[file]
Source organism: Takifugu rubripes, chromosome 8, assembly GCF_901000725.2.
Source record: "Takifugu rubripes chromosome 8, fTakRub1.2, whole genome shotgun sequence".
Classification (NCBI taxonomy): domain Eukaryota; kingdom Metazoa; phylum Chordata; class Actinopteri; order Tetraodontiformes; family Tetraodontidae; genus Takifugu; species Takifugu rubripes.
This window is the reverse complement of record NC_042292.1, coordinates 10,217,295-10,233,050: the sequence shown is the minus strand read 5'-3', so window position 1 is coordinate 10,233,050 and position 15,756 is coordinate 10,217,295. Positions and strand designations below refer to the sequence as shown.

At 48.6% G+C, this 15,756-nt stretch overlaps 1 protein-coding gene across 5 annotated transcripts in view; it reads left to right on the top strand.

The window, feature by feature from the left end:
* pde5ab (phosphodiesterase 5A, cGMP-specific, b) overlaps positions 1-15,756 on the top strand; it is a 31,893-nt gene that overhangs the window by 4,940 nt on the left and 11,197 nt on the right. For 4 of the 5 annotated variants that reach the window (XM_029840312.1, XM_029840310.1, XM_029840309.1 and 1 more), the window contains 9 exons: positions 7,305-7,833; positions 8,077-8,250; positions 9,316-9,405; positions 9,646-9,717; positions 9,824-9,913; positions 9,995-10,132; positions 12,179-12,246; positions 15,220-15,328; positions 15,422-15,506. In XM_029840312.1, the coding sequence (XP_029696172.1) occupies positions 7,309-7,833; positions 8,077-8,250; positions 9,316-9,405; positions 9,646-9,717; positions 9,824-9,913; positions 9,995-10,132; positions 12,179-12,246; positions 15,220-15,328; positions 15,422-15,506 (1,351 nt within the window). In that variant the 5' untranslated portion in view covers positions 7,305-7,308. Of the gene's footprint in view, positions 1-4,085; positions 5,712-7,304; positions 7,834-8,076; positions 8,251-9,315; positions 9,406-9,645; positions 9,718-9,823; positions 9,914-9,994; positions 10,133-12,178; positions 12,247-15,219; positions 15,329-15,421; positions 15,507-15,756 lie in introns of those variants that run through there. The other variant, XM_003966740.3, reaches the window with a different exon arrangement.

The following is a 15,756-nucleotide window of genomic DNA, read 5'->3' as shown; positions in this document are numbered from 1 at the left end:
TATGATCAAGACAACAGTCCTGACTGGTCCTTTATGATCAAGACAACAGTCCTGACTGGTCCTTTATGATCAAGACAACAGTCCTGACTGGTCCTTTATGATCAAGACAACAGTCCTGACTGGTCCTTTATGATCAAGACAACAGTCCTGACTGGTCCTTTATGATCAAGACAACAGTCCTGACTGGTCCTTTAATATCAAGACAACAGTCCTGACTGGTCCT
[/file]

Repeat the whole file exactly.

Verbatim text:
Source organism: Takifugu rubripes, chromosome 8, assembly GCF_901000725.2.
Source record: "Takifugu rubripes chromosome 8, fTakRub1.2, whole genome shotgun sequence".
Classification (NCBI taxonomy): domain Eukaryota; kingdom Metazoa; phylum Chordata; class Actinopteri; order Tetraodontiformes; family Tetraodontidae; genus Takifugu; species Takifugu rubripes.
This window is the reverse complement of record NC_042292.1, coordinates 10,217,295-10,233,050: the sequence shown is the minus strand read 5'-3', so window position 1 is coordinate 10,233,050 and position 15,756 is coordinate 10,217,295. Positions and strand designations below refer to the sequence as shown.

At 48.6% G+C, this 15,756-nt stretch overlaps 1 protein-coding gene across 5 annotated transcripts in view; it reads left to right on the top strand.

The window, feature by feature from the left end:
* pde5ab (phosphodiesterase 5A, cGMP-specific, b) overlaps positions 1-15,756 on the top strand; it is a 31,893-nt gene that overhangs the window by 4,940 nt on the left and 11,197 nt on the right. For 4 of the 5 annotated variants that reach the window (XM_029840312.1, XM_029840310.1, XM_029840309.1 and 1 more), the window contains 9 exons: positions 7,305-7,833; positions 8,077-8,250; positions 9,316-9,405; positions 9,646-9,717; positions 9,824-9,913; positions 9,995-10,132; positions 12,179-12,246; positions 15,220-15,328; positions 15,422-15,506. In XM_029840312.1, the coding sequence (XP_029696172.1) occupies positions 7,309-7,833; positions 8,077-8,250; positions 9,316-9,405; positions 9,646-9,717; positions 9,824-9,913; positions 9,995-10,132; positions 12,179-12,246; positions 15,220-15,328; positions 15,422-15,506 (1,351 nt within the window). In that variant the 5' untranslated portion in view covers positions 7,305-7,308. Of the gene's footprint in view, positions 1-4,085; positions 5,712-7,304; positions 7,834-8,076; positions 8,251-9,315; positions 9,406-9,645; positions 9,718-9,823; positions 9,914-9,994; positions 10,133-12,178; positions 12,247-15,219; positions 15,329-15,421; positions 15,507-15,756 lie in introns of those variants that run through there. The other variant, XM_003966740.3, reaches the window with a different exon arrangement.

The following is a 15,756-nucleotide window of genomic DNA, read 5'->3' as shown; positions in this document are numbered from 1 at the left end:
TATGATCAAGACAACAGTCCTGACTGGTCCTTTATGATCAAGACAACAGTCCTGACTGGTCCTTTATGATCAAGACAACAGTCCTGACTGGTCCTTTATGATCAAGACAACAGTCCTGACTGGTCCTTTATGATCAAGACAACAGTCCTGACTGGTCCTTTATGATCAAGACAACAGTCCTGACTGGTCCTTTAATATCAAGACAACAGTCCTGACTGGTCCT